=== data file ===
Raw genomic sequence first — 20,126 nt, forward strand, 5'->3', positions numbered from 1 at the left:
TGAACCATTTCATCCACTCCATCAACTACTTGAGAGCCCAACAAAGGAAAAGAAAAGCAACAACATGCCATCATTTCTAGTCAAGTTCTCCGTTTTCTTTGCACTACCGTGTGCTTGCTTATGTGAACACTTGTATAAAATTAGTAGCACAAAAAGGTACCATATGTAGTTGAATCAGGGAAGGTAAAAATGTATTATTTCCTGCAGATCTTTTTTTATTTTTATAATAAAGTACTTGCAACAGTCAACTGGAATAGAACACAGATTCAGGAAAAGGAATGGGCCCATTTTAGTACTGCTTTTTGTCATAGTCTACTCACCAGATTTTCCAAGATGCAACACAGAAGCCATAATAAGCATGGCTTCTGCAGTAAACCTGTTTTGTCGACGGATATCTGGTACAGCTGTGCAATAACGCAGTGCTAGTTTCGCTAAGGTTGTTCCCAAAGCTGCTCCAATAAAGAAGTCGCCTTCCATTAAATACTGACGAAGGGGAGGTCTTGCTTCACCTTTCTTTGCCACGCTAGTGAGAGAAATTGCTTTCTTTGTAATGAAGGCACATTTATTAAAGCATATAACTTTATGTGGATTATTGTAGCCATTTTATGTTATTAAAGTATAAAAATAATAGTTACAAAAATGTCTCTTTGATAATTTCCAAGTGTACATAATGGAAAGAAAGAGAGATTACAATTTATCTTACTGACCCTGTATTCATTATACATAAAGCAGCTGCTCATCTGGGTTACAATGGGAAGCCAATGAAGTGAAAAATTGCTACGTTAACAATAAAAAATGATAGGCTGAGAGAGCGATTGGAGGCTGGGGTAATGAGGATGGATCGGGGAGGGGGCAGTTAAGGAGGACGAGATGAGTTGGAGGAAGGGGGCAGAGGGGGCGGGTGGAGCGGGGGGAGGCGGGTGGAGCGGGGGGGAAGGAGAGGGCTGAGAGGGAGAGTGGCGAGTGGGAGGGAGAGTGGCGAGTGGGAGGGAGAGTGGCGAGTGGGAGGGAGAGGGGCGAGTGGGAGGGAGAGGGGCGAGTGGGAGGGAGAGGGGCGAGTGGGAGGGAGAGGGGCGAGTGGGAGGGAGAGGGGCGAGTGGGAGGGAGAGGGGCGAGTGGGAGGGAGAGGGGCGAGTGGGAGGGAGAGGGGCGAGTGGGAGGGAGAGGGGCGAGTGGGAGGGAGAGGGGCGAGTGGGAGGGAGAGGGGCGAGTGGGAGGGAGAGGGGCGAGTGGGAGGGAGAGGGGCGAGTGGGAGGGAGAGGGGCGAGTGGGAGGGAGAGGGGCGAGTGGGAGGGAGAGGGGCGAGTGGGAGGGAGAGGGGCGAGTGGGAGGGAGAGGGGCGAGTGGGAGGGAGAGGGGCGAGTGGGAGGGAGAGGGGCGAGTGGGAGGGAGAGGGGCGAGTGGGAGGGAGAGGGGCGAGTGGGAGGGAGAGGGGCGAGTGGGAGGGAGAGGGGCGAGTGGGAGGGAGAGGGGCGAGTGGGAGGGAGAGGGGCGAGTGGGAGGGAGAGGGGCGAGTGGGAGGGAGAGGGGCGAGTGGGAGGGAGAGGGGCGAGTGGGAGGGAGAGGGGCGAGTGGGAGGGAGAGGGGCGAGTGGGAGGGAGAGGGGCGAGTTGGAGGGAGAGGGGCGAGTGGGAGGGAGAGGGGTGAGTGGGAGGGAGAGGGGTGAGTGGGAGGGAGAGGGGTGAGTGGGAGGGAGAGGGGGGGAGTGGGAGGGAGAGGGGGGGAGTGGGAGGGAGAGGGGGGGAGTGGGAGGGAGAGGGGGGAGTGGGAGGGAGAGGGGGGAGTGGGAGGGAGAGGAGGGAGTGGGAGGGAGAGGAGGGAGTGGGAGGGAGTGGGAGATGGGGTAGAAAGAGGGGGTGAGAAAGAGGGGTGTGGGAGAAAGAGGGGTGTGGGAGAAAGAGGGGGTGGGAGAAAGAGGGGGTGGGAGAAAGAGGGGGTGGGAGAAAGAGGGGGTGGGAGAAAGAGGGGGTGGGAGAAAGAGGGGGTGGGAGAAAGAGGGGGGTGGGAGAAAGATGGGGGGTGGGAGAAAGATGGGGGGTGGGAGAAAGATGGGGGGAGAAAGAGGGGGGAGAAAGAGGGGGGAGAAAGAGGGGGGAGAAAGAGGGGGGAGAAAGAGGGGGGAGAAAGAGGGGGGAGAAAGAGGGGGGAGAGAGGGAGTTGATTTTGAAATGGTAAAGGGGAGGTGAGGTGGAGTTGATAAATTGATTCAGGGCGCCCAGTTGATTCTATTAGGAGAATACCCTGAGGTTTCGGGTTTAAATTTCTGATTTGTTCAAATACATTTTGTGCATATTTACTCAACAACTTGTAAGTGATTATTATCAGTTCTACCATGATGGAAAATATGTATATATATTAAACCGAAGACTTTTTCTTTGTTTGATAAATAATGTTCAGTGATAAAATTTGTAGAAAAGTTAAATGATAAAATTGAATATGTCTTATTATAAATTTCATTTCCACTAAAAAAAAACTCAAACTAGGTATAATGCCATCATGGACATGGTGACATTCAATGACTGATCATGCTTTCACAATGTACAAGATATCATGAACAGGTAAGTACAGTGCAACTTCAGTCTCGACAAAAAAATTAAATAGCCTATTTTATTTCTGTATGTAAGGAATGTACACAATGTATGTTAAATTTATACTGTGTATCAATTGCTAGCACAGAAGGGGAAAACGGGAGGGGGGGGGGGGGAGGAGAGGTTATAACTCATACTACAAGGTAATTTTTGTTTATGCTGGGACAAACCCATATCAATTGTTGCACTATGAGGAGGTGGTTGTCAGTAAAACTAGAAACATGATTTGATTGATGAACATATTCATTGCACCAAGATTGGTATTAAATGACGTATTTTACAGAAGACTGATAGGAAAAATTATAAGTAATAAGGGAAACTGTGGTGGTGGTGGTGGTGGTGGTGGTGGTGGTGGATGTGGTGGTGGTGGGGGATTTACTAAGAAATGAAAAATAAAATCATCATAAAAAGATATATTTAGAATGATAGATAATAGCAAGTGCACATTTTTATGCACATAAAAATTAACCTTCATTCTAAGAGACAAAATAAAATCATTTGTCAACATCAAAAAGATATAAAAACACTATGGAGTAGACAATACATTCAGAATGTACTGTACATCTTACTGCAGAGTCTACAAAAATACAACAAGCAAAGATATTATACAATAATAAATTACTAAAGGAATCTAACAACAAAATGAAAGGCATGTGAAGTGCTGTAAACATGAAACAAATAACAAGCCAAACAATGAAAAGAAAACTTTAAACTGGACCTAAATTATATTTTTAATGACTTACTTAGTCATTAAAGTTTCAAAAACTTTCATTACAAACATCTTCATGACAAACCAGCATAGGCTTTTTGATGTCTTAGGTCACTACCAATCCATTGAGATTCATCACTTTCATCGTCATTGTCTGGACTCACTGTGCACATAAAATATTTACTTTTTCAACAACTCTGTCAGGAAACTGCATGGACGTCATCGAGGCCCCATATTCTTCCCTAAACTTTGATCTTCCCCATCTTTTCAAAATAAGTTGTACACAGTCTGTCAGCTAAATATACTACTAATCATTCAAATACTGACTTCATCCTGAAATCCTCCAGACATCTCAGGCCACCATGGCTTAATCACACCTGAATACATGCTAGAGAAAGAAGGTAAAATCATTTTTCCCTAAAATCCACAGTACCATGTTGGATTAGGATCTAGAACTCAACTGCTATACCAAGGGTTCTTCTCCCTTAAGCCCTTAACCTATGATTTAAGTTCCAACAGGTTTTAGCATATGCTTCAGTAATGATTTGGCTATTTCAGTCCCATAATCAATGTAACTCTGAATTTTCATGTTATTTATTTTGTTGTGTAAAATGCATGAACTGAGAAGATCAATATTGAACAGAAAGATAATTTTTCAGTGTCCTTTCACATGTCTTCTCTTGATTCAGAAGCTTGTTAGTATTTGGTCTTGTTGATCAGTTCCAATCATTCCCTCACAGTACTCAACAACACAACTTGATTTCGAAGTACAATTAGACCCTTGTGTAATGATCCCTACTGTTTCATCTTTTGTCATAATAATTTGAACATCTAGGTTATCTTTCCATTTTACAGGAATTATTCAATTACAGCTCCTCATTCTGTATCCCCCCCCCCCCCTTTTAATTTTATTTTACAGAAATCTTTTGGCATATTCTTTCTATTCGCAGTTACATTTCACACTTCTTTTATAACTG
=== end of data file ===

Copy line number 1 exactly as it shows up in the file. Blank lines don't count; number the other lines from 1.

Raw genomic sequence first — 20,126 nt, forward strand, 5'->3', positions numbered from 1 at the left: